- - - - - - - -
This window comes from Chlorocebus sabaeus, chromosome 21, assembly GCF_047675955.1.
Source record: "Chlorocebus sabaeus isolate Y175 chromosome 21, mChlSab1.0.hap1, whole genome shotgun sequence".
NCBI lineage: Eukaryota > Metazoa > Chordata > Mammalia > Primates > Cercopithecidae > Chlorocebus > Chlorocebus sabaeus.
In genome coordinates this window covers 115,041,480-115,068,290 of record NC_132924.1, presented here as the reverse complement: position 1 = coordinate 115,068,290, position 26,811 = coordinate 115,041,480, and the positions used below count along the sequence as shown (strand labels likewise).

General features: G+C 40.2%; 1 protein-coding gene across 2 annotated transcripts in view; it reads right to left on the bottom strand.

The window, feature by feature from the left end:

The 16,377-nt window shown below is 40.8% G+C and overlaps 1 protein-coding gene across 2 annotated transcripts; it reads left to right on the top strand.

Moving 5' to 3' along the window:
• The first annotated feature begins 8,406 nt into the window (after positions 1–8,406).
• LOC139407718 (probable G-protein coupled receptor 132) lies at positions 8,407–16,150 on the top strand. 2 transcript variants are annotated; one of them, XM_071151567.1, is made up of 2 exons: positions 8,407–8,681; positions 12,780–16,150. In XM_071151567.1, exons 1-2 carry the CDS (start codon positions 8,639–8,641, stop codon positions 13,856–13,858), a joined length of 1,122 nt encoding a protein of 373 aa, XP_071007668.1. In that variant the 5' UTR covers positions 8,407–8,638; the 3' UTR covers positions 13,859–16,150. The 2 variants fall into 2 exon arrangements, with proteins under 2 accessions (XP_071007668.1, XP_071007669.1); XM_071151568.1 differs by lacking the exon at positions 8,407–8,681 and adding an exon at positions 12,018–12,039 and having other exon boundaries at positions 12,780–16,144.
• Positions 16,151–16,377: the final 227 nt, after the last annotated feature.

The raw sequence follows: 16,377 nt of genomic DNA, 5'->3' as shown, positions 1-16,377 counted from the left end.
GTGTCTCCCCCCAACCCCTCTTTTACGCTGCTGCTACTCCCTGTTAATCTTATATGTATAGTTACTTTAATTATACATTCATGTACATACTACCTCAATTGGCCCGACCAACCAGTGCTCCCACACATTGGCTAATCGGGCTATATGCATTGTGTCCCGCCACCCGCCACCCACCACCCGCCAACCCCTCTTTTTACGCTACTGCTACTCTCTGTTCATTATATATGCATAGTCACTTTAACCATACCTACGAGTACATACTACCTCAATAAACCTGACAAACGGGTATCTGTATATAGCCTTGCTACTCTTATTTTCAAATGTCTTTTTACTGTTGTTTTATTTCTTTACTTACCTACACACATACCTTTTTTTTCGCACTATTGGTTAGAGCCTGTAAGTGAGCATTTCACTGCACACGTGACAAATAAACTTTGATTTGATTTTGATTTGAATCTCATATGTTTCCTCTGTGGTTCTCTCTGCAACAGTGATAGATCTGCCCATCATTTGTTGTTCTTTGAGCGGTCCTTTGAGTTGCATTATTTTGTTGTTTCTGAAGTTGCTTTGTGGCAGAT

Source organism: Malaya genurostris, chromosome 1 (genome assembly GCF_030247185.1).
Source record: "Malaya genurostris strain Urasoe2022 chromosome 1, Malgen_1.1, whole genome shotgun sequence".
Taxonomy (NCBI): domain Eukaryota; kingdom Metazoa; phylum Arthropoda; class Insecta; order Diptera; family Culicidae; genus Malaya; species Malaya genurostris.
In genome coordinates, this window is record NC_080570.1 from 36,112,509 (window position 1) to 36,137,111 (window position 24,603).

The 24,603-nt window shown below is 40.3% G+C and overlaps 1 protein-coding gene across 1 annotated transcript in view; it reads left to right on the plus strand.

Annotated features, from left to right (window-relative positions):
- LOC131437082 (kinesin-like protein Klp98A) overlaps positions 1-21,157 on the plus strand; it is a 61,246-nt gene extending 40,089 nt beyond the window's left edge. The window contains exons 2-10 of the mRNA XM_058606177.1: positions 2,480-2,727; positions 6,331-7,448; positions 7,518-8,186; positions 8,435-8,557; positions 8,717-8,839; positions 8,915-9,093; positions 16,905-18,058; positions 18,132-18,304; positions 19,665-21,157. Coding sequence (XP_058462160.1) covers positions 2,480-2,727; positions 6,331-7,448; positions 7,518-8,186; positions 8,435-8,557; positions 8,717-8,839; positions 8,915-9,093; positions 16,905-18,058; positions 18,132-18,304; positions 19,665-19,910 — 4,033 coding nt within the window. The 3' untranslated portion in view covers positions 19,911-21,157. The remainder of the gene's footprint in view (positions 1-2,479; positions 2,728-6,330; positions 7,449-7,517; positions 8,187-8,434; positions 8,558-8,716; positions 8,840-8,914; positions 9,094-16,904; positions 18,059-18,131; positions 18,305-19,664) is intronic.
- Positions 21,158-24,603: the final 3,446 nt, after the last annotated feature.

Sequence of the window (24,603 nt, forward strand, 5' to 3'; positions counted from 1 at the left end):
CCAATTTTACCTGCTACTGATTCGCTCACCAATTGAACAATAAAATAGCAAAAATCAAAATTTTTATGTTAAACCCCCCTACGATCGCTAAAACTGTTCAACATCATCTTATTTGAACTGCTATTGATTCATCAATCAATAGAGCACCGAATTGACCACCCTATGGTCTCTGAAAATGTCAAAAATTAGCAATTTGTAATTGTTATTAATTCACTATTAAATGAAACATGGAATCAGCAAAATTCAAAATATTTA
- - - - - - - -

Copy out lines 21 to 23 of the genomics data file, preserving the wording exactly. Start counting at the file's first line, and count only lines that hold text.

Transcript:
- Positions 21,158-24,603: the final 3,446 nt, after the last annotated feature.

Sequence of the window (24,603 nt, forward strand, 5' to 3'; positions counted from 1 at the left end):
CCAATTTTACCTGCTACTGATTCGCTCACCAATTGAACAATAAAATAGCAAAAATCAAAATTTTTATGTTAAACCCCCCTACGATCGCTAAAACTGTTCAACATCATCTTATTTGAACTGCTATTGATTCATCAATCAATAGAGCACCGAATTGACCACCCTATGGTCTCTGAAAATGTCAAAAATTAGCAATTTGTAATTGTTATTAATTCACTATTAAATGAAACATGGAATCAGCAAAATTCAAAATATTTA